In a bid to avert the growing possibility of a political backlash in Washington, Prime Minister Zenko Suzuki's government today decided on an $11.7 billion budget for military spending in 1982, a figure that topped more modest forecasts announced earlier.
Amid mounting calls on Capitol Hill for Japan to bring its present low levels of defense spending more in line with the country's economic clout, Suzuki's Cabinet met at a special session here this evening to endorse plans to increase defense outlays by 7.75 percent next year, compared to 7.6 percent in 1981.
The move, according to government officials and private defense analysts here, was meant as a symbolic gesture designed to demonstrate Japan's good faith in meeting strong, behind-the-scenes pressure by the Reagan administration that it bolster its defensive armor to help offset the burden of American military commitments in the Pacific.
Reagan administration officials have so far shied away from publicly linking trade and defense issues. U.S. congressmen, however, have been less reticent about openly voicing their complaints and officials here are privately concerned about a draft resolution recently introduced in Congress calling for Japan to spend at least 1 percent of its gross national product on national defense.
Japanese Defense Agency officials pointed out that the 1982 defense budget should bring the figure to 0.93 percent of GNP, compared to 0.9 percent in the current year. This is still considerably less than estimates of 5.2 percent for the United States, 3.3 percent for West Germany and 4.9 percent for Britain.
The officials argued, however, that once inflation was taken into account, Japan's defense spending increases next year would come to 4.6 percent, in real terms, which would outstrip the 3 percent increases pledged by the United States' NATO allies.
"This is the best we were able to achieve under current circumstances," said a senior official. Despite the Japanese Cabinet's announcement in June of plans to hold defense spending to 7.5 percent in 1982, Japan's tight-fisted Ministry of Finance has recently insisted that the figure be kept to 6.5 percent in line with its efforts to cut back on Tokyo's massive government deficits.
A senior official at Japan's Defense Agency asserted that the increased appropriations, which now go to the Japanese parliament, the Diet, for final approval, will allow Japan to buy more of the antisubmarine patrol planes, warships and other sophisticated military hardware needed to promote its long-delayed plans to defend the country's air space and sea lanes.
In upping the defense ante, the Suzuki government's chief concern appeared to be what is perceived here as sharply rising U.S. criticism over Japan's yen-pinching military outlays and the record $18 billion surplus it is estimated to have piled up on trade with the United States in 1981.
Relations became badly frayed last December when former defense secretary Harold Brown and other Carter administration officials maintained that they were led to believe that Tokyo would increase defense spending in 1981 by 9.7 percent. The final figure of 7.6 percent led to charges that Japan was shirking its responsibilities.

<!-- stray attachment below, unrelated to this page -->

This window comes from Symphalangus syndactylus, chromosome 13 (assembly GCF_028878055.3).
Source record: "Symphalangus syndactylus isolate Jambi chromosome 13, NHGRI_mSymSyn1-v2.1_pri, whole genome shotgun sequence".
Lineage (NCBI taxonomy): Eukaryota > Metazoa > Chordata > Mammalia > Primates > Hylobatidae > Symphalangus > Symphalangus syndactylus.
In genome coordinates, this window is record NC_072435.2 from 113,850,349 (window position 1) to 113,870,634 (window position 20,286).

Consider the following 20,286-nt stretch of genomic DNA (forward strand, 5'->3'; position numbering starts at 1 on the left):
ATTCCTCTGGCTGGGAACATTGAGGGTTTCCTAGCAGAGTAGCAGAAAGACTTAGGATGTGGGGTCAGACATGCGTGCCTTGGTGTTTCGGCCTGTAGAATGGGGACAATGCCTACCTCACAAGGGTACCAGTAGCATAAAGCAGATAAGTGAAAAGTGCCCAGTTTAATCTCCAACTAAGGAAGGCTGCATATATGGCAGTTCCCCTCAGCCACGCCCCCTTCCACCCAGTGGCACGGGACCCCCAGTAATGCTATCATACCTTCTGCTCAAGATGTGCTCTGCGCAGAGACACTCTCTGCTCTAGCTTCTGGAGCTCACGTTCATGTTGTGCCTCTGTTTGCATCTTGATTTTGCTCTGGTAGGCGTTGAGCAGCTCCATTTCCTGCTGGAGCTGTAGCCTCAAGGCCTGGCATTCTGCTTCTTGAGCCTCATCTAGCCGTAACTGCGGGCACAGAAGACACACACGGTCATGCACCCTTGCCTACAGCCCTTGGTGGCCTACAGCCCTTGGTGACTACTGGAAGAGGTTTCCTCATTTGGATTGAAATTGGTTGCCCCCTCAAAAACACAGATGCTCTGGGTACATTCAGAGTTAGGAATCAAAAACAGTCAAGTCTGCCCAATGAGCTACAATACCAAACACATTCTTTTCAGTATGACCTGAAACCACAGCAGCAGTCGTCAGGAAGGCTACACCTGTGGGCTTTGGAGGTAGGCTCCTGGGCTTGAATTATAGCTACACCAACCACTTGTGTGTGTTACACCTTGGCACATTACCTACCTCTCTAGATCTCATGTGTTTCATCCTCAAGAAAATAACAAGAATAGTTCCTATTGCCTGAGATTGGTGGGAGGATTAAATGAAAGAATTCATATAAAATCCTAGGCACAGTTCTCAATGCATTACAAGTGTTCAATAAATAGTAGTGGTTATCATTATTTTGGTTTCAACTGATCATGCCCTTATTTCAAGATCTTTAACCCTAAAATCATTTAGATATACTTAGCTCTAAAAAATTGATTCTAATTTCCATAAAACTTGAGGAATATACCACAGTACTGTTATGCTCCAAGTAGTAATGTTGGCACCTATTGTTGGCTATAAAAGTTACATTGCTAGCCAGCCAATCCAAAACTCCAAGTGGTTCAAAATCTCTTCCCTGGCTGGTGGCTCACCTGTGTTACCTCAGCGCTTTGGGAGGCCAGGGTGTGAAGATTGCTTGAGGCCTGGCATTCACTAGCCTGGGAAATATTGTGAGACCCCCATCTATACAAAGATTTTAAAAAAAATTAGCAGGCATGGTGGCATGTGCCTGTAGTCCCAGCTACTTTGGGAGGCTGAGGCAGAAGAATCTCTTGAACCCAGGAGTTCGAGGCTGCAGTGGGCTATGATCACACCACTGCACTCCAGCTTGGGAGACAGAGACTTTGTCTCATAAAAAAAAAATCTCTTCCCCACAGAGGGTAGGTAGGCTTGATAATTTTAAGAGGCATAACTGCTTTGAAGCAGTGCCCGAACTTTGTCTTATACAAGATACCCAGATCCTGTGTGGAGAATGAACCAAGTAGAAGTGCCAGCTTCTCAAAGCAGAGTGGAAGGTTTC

The Cabinet's 11th-hour decision to boost the 1982 figure to 7.75 percent, a senior defense analyst here said, was made "because if Suzuki didn't do anything, it would look like the Japanese were double-talking again. The figure itself may still look small from the American standpoint, but top Liberal Democrats consider it sufficient as a gesture of good faith."
The defense appropriations represented a departure from those for most other government departments, which were held to an average increase of 6.5 percent under the overall $226 billion government budget for 1982 passed on by the Cabinet today. For the first time in the postwar period, they were allowed to outstrip increases in welfare spending, which are scheduled to be held to 2.8 percent under Tokyo's fiscal austerity drive.
The decision touched off a storm of protest among Japan's socialists, communists and other opposition groups in the Diet. But the political costs to Suzuki and his Liberal Democrats were expected to be slight because of their substantial parliamentary majority and the fact that strong antiwar attitudes among the public have begun to mellow in recent years and now tend to favor a gradual expansion of defense capabilities.
A senior Japanese defense official, whose agency had been insisting on a 7.5 percent military budget increase in 1982, said, "We are really satisfied" with the larger-than-expected appropriation. He said the extra funds will permit the Japanese to place orders for 7 P3C antisubmarine patrol planes, 23 F15 jet fighters, 3 medium-sized destroyers and 12 antitank helicopters along with other new military hardware in 1982.
Japan's military hardware procurement plans, however, still fall considerably short of those envisioned under its current five-year defense buildup program. Under strong pressure from Washington, Tokyo has pledged to complete the program by 1983, one year ahead of schedule.
While critics here remained skeptical that Japan will be able to make good on its promise, Defense Agency officials suggested that additional purchases scheduled for 1983 will bring them within striking distance of the target.
While the Japanese awaited the response of officials in Washington, a spokesman for the American Embassy in Tokyo said, while it was not Reagan administration policy "to discuss specific percentages in relation to Japanese defense spending . . . we are pleased that the budget goes a long way toward implementing the five-year defense plan."